Photo: Getty Images
Photo: Getty Images

Should we be better at bragging?

A new study says we’d be better off unapologetically shouting about our achievements and leaving the so-called “humblebrag” behind for good. Daisy Buchanan couldn’t agree more

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By Daisy Buchanan on

If you’re a fan of podcasts and US sitcoms, you might be familiar with Harris Wittels. Tragically, Wittels died at the beginning of 2015, aged just 30. But the work that he produced is still loved, current and talked about. He might be most famous for writing and appearing in Parks And Recreation, as well as working on The Sarah Silverman Program, Master Of None and Eastbound & Down. However, you don’t need to watch much TV to be familiar with the “humblebrag” – a term Wittels coined in 2010. Wittels collated tweets which exemplified “humblebragging”, and the Twitter account inspired a book. “A humblebrag,” as defined by Harris, “is a specific type of boast that allows the offender to broadcast their achievements without the necessary shame and guilt that should normally accompany such claims.”

Obviously, Wittels’ concept was tongue in cheek, and perhaps inspired by living in Los Angeles, a town that has a reputation for being low on humility and overpopulated by showoffs. However, beneath the silliness, there’s a sociological phenomenon that is worth studying. New research from Harvard Business School has found that humblebragging might be damaging your professional prospects, as well as enraging your friends. “Participants rated humblebraggers as less competent and likeable than those who shared their news in a straightforward manner.” Ultimately, the study suggested that it’s best to simply say what you mean. “When making social judgments, people often value sincerity above traits like warmth or competence.”

When I catch other people in the act of humblebragging, it makes me murderous. Tell me you’re horribly hungover because of all the champagne you drank on your surprise first-class flight upgrade, and I will ask the universe to send an upturned plug for you to step on. Whine about being late for school because you got caught in conversation with a celebrity parent at the gates, and I will pray that your boiler breaks in October and doesn’t get fixed until the following May. Yet, start a conversation with “the coolest thing happened at the airport”, or “Guess who I got talking to?” and I’ll be all ears. Still, I have definitely been guilty of humblebragging in the past. Why would I do it?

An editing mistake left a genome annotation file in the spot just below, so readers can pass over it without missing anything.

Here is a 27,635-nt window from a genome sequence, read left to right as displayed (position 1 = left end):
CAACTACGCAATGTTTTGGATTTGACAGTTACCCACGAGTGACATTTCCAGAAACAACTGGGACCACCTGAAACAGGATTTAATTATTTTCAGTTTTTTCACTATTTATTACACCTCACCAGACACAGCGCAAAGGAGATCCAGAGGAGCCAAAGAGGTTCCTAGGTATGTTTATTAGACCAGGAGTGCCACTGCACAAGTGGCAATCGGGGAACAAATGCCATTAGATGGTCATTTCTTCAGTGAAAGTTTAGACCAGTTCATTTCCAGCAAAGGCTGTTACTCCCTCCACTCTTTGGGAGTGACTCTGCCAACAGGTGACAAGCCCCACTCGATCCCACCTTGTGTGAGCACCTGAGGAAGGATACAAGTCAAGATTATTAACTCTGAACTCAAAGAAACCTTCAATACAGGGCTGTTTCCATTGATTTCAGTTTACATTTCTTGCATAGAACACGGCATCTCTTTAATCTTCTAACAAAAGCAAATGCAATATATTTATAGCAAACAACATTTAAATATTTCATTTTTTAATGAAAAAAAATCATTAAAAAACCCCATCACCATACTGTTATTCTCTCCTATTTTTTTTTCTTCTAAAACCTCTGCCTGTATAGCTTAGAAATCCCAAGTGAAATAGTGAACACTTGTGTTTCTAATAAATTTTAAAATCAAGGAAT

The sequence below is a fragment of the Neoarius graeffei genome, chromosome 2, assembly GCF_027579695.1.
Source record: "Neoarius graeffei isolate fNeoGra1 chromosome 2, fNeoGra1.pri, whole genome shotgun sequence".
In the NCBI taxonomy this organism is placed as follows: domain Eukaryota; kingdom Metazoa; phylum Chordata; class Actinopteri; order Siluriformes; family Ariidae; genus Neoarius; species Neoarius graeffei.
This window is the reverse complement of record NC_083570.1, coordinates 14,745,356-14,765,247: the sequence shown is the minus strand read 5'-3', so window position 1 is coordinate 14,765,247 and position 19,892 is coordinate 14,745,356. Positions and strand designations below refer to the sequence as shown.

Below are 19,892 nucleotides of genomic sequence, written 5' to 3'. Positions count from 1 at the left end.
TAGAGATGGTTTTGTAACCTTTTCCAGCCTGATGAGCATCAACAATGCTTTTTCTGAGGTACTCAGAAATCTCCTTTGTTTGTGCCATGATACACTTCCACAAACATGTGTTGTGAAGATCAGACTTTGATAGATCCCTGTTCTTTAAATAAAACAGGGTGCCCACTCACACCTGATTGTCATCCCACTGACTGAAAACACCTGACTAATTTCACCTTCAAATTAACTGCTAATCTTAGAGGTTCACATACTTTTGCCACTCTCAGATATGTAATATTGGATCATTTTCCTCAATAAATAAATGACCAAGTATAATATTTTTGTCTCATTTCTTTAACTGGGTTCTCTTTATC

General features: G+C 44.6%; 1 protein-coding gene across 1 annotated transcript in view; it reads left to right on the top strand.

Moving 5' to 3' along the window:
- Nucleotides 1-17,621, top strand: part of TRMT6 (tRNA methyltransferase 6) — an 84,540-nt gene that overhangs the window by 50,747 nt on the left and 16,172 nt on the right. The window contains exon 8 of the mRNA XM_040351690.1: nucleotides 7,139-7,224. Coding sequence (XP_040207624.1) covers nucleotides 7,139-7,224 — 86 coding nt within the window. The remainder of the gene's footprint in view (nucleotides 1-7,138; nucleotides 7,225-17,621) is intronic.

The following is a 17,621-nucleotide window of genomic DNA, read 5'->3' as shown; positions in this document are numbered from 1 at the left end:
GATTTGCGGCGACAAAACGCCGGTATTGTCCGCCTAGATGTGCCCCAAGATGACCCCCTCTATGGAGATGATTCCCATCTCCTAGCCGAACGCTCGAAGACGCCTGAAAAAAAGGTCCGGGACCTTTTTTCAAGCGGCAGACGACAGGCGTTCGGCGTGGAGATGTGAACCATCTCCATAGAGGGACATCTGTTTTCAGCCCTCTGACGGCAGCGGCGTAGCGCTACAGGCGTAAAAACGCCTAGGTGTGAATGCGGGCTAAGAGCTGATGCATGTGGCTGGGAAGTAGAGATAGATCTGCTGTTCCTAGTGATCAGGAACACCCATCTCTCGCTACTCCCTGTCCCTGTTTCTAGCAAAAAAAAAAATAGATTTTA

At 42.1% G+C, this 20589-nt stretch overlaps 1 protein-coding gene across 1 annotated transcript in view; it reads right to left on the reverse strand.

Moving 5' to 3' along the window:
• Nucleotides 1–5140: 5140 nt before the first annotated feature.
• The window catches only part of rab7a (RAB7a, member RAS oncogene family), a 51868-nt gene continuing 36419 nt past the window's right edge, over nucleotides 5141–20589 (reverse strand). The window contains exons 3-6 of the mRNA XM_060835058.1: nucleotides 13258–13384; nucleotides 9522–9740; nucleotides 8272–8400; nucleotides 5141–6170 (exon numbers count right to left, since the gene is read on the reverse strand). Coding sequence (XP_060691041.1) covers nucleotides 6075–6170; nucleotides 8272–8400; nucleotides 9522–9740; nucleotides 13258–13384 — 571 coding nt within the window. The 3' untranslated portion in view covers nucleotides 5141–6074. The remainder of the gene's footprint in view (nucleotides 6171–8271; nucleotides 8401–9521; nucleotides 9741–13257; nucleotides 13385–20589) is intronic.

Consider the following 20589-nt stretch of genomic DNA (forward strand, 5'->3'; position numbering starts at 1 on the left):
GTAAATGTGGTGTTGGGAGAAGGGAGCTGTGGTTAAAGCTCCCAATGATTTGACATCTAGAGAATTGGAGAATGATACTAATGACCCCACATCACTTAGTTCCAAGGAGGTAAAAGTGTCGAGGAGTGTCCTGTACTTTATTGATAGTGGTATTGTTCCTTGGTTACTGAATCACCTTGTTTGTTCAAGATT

A good, open brag should make everyone feel as though the world is packed with possibilities, and just became a little bit bigger

As women, we’re constantly being told that we need to be more confident, own our achievements and celebrate ourselves out loud. However, most of us have grown up hearing another subtle, insidious, conflicting message: women aren’t supposed to brag. No one likes a show-off. The very worst thing that anyone could ever accuse us of is attention-seeking. So the humblebrag is the unhappy, deformed product of this confusion. Of course, men humblebrag, too – but men live in a world which makes them feel much more comfortable about straightforward bragging.

A 2014 Lancaster University study found men are much more likely to shout about their talents, and lie about their limitations. This isn’t because women are meant to be meek little dormice, or because men are natural shouty idiots. When it comes to gendered behaviour, we imitate what we observe, and what we’ve grown up with. If your dad crowed over your uncle after winning the Boxing Day boardgames tournament, or you saw your best friend’s mum trying to explain her promotion to a very close-minded husband, you might have brought those ideas into adulthood with you – even if you know, rationally, that they’re nonsense.

It’s worth remembering that women are told that we’re in constant competition with each other. If one woman’s brag makes you feel bad, it’s because we’re stuck in a system that is weighted away from women. We’re told that our roles, our spaces and our opportunities for success are finite. If we find it hard to celebrate the achievements of our peers, it’s because we feel as though we now have fewer chances to succeed ourselves. We can destroy this system by bragging out loud, as long as we remember the aphorism “a rising tide lifts all boats”. Show off well, and share your wealth. A good brag reveals what’s out there, and what’s possible. A humblebrag is a “Here’s one I made earlier” act of showing off. It’s an invisibility cloak, hiding the effort, energy and desire that brought the brag into being. It comes from the same family of feelings that makes us dismiss the efforts of our hard work as “luck”, and leads Victoria’s Secret models to pretend they eat a burger every day. Men have been bragging openly for centuries and it seems to be working out quite well for them. A bad brag or a humblebrag will make your audience feel that they live on a different, inferior planet from you, where good fortune simply falls into your lap. A good, open brag should make everyone feel as though the world is packed with possibilities, and just became a little bit bigger.


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